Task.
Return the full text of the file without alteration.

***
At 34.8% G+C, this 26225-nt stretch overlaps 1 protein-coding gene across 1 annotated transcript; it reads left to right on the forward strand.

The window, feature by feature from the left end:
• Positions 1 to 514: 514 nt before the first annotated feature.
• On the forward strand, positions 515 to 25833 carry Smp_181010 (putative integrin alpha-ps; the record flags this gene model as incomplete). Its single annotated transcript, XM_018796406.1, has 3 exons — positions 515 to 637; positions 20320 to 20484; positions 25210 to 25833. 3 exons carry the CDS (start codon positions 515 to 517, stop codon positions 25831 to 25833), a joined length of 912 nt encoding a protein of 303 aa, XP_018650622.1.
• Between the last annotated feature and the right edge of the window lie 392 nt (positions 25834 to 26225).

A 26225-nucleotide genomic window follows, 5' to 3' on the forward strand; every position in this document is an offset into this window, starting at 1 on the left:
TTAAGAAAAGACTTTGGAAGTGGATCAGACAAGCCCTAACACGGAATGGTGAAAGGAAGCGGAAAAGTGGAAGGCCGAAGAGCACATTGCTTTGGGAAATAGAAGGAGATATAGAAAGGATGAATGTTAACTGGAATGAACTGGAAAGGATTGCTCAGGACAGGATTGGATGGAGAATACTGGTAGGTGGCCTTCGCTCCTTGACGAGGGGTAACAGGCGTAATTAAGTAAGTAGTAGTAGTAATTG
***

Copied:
At 34.8% G+C, this 26225-nt stretch overlaps 1 protein-coding gene across 1 annotated transcript; it reads left to right on the forward strand.

The window, feature by feature from the left end:
• Positions 1 to 514: 514 nt before the first annotated feature.
• On the forward strand, positions 515 to 25833 carry Smp_181010 (putative integrin alpha-ps; the record flags this gene model as incomplete). Its single annotated transcript, XM_018796406.1, has 3 exons — positions 515 to 637; positions 20320 to 20484; positions 25210 to 25833. 3 exons carry the CDS (start codon positions 515 to 517, stop codon positions 25831 to 25833), a joined length of 912 nt encoding a protein of 303 aa, XP_018650622.1.
• Between the last annotated feature and the right edge of the window lie 392 nt (positions 25834 to 26225).

A 26225-nucleotide genomic window follows, 5' to 3' on the forward strand; every position in this document is an offset into this window, starting at 1 on the left:
TTAAGAAAAGACTTTGGAAGTGGATCAGACAAGCCCTAACACGGAATGGTGAAAGGAAGCGGAAAAGTGGAAGGCCGAAGAGCACATTGCTTTGGGAAATAGAAGGAGATATAGAAAGGATGAATGTTAACTGGAATGAACTGGAAAGGATTGCTCAGGACAGGATTGGATGGAGAATACTGGTAGGTGGCCTTCGCTCCTTGACGAGGGGTAACAGGCGTAATTAAGTAAGTAGTAGTAGTAATTG